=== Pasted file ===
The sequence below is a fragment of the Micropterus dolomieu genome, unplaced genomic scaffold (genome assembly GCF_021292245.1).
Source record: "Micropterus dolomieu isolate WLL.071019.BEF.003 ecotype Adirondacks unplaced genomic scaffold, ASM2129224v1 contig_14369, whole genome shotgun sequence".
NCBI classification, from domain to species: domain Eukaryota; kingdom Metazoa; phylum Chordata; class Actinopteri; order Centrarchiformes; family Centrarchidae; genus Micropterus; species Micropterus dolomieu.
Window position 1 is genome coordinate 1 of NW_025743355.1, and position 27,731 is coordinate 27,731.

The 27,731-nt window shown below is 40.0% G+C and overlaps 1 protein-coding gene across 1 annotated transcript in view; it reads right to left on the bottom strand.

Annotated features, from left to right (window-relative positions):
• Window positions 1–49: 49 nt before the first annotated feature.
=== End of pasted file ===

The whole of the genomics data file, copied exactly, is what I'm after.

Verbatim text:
The sequence below is a fragment of the Micropterus dolomieu genome, unplaced genomic scaffold (genome assembly GCF_021292245.1).
Source record: "Micropterus dolomieu isolate WLL.071019.BEF.003 ecotype Adirondacks unplaced genomic scaffold, ASM2129224v1 contig_14369, whole genome shotgun sequence".
NCBI classification, from domain to species: domain Eukaryota; kingdom Metazoa; phylum Chordata; class Actinopteri; order Centrarchiformes; family Centrarchidae; genus Micropterus; species Micropterus dolomieu.
Window position 1 is genome coordinate 1 of NW_025743355.1, and position 27,731 is coordinate 27,731.

The 27,731-nt window shown below is 40.0% G+C and overlaps 1 protein-coding gene across 1 annotated transcript in view; it reads right to left on the bottom strand.

Annotated features, from left to right (window-relative positions):
• Window positions 1–49: 49 nt before the first annotated feature.